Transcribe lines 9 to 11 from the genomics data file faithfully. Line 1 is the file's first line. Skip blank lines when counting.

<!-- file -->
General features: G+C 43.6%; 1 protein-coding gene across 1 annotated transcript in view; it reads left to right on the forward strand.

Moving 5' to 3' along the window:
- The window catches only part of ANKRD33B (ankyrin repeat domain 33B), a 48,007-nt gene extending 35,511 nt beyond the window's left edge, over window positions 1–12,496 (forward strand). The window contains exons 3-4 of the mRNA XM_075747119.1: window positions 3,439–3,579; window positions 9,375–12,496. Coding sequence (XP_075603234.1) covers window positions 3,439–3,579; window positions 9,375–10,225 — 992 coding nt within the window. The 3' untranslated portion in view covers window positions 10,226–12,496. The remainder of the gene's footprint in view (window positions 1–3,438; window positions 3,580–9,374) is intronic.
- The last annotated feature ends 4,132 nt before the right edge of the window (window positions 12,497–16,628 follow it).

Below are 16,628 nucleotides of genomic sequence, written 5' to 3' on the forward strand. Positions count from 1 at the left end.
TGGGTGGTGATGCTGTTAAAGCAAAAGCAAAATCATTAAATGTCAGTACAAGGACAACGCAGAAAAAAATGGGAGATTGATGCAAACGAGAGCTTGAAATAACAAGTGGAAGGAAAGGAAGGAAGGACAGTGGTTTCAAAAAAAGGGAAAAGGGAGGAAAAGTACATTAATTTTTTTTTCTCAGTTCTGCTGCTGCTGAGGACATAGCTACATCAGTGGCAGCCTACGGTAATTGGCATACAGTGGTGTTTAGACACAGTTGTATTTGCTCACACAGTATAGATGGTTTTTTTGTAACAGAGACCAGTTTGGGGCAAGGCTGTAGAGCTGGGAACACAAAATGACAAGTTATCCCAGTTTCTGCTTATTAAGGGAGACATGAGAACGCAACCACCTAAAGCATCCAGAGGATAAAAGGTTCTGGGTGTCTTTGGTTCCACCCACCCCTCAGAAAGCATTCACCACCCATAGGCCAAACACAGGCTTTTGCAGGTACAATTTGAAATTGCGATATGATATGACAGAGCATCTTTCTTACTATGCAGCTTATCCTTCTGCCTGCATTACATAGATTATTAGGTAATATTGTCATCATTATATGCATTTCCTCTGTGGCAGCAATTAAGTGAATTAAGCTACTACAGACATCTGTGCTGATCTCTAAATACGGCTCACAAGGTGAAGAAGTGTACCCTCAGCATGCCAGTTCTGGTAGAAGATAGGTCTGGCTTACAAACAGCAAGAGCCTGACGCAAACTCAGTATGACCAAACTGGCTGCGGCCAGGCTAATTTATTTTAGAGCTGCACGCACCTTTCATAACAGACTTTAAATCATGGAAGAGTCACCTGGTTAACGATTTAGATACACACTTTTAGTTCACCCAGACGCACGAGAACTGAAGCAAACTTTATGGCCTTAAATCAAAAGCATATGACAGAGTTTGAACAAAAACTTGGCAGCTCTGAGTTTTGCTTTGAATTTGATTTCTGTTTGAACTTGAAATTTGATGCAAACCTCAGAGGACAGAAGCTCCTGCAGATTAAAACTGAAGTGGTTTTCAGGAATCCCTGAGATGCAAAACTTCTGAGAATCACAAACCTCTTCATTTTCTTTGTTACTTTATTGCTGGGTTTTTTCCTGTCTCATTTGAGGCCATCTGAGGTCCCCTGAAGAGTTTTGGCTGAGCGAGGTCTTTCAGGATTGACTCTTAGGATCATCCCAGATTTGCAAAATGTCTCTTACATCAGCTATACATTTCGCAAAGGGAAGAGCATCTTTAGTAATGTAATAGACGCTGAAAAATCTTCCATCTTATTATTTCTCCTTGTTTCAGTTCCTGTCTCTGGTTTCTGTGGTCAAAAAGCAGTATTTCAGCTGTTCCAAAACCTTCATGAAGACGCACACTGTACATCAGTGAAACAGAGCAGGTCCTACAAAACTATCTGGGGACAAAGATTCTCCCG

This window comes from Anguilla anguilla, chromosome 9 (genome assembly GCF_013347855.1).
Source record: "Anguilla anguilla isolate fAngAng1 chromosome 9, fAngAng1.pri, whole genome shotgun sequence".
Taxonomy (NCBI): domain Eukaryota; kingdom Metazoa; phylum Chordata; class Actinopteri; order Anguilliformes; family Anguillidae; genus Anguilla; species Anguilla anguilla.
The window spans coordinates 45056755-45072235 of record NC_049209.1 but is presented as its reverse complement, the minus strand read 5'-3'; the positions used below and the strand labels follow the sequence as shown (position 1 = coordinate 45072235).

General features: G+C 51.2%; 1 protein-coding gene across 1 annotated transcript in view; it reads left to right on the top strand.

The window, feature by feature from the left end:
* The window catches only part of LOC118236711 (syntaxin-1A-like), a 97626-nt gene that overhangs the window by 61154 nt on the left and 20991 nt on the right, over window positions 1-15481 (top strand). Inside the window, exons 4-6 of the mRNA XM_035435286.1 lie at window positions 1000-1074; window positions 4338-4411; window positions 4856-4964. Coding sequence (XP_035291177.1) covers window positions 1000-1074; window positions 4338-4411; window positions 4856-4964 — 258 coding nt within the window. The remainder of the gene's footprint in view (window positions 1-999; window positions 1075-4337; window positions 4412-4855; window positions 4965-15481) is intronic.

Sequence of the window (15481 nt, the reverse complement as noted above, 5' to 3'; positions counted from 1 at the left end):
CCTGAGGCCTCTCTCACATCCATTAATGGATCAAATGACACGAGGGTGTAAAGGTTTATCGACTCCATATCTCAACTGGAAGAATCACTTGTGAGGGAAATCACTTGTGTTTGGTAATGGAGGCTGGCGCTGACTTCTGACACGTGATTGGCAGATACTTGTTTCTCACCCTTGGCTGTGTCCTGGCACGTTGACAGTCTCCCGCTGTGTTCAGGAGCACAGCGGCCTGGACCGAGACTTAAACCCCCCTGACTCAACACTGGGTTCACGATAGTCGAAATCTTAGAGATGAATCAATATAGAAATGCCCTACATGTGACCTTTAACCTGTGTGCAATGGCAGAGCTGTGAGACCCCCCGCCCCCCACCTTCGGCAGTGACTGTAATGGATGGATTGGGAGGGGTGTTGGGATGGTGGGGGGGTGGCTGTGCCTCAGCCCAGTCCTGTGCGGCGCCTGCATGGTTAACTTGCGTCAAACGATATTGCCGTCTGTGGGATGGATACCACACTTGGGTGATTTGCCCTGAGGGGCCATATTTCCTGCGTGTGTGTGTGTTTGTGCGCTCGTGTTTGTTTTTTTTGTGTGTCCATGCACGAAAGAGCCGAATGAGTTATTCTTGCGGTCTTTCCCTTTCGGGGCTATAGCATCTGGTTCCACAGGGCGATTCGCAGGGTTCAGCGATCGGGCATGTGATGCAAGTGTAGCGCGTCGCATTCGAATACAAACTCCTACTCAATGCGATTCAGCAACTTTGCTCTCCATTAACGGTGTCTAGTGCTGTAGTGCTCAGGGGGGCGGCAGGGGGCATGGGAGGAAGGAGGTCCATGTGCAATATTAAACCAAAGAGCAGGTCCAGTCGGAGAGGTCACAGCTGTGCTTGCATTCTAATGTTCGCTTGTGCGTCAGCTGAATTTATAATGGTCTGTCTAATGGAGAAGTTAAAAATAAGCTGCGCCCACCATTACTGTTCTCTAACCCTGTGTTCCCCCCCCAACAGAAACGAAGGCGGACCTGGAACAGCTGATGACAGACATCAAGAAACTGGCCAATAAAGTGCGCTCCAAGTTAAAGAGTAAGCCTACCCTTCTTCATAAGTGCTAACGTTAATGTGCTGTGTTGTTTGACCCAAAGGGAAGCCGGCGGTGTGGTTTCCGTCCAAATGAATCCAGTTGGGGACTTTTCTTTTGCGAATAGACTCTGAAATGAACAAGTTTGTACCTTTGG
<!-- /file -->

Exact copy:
Taxonomy (NCBI): domain Eukaryota; kingdom Metazoa; phylum Chordata; class Actinopteri; order Anguilliformes; family Anguillidae; genus Anguilla; species Anguilla anguilla.
The window spans coordinates 45056755-45072235 of record NC_049209.1 but is presented as its reverse complement, the minus strand read 5'-3'; the positions used below and the strand labels follow the sequence as shown (position 1 = coordinate 45072235).

General features: G+C 51.2%; 1 protein-coding gene across 1 annotated transcript in view; it reads left to right on the top strand.